Remarkably, he was back in school six weeks after the life-threatening injury. By spring, he was out on the baseball diamond with full clearance from his doctors.
“That was a bright spot that helped distract me from the fact that I wasn’t going to play football ever again,” Saum said.
He went on to graduate with honors from Rutgers University, earning a degree in sport management, but struggled with depression for the four years he was there.
“It was rooted in trying to find my identity outside of football because that’s all I knew,” he said. “I wasn’t an athlete anymore. Seeing athletes walk around campus with all their gear, that’s what I pictured for myself. I felt like I had kind of failed in a way.”
To cope, Saum turned to CrossFit, a great physical outlet for him. He also turned his attention toward his favorite player of all-time, Tim Tebow.
“I really looked up to him, and loved how everyone doubted him and he would always prove them wrong,” Saum said. “He reminded me why I loved football…I probably watched the Everything in Between documentary 100 times. His peak of success was at some of my lowest points, so I looked to him for inspiration.”
Saum actually interned for the New York Jets, and had the opportunity to throw a few passes with Tebow before practice one day.
Discovering other ways to enjoy life and immersing himself into the sports world in a different capacity helped Saum transition out of football. In fact, after he finished at Rutgers, he went on to earn a Masters degree from Georgetown’s Sports Industry Management program. He even wrote his thesis on how to improve health and safety in the NFL.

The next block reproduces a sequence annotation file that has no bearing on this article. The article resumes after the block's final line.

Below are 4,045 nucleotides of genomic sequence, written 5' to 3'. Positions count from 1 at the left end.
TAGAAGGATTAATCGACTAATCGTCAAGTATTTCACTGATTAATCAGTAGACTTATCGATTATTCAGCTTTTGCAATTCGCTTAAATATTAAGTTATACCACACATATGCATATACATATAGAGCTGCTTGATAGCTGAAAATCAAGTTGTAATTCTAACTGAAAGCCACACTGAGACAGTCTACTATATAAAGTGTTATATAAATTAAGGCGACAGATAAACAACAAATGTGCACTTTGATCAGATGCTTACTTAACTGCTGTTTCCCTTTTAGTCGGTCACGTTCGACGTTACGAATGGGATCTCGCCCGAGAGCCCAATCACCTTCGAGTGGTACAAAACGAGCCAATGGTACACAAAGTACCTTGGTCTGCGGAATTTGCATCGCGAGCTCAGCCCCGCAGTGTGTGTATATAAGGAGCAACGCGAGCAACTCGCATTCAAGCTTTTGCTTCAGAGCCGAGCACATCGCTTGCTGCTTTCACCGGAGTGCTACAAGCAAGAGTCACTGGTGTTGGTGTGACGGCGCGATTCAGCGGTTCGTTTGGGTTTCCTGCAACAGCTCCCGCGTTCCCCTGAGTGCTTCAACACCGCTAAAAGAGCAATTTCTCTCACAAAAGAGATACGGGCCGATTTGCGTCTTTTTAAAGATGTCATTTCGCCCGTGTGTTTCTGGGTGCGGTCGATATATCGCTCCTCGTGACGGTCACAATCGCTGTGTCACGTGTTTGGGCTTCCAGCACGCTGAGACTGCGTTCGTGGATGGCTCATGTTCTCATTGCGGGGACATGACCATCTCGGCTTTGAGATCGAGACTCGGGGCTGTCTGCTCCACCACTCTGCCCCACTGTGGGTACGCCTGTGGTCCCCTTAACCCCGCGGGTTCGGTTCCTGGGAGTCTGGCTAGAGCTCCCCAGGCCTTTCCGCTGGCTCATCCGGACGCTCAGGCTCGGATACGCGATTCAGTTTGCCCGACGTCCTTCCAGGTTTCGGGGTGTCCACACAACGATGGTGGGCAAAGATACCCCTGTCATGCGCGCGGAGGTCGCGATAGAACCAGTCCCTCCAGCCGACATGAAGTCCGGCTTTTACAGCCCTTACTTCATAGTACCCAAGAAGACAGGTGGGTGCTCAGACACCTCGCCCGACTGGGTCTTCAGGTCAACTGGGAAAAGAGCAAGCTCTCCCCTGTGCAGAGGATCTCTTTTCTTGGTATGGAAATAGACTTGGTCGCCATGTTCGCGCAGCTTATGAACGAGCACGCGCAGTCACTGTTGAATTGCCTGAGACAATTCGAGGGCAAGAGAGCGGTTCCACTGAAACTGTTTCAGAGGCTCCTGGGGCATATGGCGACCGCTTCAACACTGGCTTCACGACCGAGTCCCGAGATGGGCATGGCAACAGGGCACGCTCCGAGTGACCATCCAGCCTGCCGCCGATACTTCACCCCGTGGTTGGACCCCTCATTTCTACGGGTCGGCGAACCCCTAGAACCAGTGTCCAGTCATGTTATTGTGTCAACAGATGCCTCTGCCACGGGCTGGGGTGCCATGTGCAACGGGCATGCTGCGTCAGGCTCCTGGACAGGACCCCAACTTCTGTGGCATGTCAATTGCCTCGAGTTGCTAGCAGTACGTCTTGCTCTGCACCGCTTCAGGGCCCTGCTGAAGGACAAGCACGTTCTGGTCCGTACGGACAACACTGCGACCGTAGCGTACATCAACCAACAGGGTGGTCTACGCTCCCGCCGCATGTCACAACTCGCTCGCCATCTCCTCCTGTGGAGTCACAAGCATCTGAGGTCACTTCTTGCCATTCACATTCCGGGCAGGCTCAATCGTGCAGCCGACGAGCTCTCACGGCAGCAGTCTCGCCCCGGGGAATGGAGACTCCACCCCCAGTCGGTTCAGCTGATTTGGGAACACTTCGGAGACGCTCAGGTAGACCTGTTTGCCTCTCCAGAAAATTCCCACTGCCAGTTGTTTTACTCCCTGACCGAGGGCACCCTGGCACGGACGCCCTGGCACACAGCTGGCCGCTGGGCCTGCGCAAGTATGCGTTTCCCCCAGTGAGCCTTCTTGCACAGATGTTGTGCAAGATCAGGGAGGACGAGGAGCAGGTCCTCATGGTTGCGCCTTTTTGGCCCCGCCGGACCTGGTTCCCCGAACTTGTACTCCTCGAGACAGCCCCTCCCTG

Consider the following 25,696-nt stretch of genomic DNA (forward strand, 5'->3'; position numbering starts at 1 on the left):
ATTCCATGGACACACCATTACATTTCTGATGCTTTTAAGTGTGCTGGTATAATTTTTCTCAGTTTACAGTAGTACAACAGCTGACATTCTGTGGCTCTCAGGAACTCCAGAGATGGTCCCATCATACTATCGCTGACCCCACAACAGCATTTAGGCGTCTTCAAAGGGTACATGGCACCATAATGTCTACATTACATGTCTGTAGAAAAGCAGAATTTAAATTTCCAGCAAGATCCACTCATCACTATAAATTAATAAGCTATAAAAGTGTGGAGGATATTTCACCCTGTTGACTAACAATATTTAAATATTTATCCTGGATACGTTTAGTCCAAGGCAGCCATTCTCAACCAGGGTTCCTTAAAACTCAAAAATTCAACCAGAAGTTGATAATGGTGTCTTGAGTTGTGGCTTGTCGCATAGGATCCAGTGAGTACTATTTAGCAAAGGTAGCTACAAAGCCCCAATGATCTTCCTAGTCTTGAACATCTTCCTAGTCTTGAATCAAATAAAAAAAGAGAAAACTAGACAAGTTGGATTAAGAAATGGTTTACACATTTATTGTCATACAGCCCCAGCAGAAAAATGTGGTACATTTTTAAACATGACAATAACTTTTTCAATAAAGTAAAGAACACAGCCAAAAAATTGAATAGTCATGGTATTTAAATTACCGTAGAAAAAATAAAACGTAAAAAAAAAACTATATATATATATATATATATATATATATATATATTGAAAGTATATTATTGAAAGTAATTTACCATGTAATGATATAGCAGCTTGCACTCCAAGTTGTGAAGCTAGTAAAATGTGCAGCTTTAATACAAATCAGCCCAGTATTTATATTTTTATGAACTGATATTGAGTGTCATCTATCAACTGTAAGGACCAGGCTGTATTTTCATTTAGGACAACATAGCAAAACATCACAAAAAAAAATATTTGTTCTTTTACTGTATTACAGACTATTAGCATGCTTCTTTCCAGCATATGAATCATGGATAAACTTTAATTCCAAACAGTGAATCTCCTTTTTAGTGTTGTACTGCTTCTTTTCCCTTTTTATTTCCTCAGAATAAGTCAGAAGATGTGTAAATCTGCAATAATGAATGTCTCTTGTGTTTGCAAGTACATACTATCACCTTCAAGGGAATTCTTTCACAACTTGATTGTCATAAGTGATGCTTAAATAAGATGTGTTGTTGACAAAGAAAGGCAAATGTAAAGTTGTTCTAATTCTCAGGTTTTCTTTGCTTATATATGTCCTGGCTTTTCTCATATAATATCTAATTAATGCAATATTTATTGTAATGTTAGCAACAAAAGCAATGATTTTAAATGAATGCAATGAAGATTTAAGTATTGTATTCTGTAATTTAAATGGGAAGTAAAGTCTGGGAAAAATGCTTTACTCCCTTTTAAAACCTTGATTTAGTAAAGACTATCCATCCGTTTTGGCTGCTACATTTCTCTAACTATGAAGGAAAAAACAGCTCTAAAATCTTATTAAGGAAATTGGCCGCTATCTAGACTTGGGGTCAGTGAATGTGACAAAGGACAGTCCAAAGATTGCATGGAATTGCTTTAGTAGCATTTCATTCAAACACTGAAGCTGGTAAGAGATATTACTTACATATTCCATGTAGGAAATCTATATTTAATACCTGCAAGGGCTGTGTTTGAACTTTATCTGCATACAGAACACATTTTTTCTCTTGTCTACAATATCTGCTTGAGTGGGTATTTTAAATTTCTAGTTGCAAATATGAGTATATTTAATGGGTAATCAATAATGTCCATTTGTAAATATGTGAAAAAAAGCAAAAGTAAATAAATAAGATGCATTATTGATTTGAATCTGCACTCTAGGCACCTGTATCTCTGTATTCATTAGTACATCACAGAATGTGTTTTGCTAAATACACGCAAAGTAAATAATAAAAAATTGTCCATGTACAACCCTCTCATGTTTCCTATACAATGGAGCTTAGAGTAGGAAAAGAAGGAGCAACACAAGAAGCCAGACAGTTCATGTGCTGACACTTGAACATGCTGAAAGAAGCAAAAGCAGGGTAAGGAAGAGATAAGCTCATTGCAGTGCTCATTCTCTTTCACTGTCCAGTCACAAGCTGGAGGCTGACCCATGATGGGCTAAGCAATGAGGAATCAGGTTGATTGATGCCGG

Flipping The Coin
Saum’s Heads ‘N Tales podcast is all about shining a different kind of light on sports and athletes; a more vulnerable one, if you will.
“I started the podcast because I felt like there was never an outlet for athletes who have season-ending injuries or career-ending injuries. They’re kind of like the black sheep of the team,” Saum said. “I wanted to create an outlet for athletes to know they’re not alone in the feelings they have and so they can see how other athletes have coped. They can also consider finding a new purpose. In learning from other people, it’s honestly a way to heal myself, too.”
Past episodes have included military veterans who have lost limbs, health professionals with medical advice, and even former UCONN quarterback Casey Cochran, who retired from the game before making it to the NFL due to sustaining 13 concussions.
The message Saum wants to send to his listeners is clear.
“When you get thrown a curve ball and the thing you’ve dedicated your entire life to is taken away, my advice is to embrace those negative feelings. They’re normal,” Saum said. “Embrace the grieving process. Know that the sport comes to an end for everyone. It’s more about what you’re going to do now and finding a new purpose. You can still take what you learn from your sport and transfer those skills to other areas of your life.”
And those who take that path are about as tough as they come.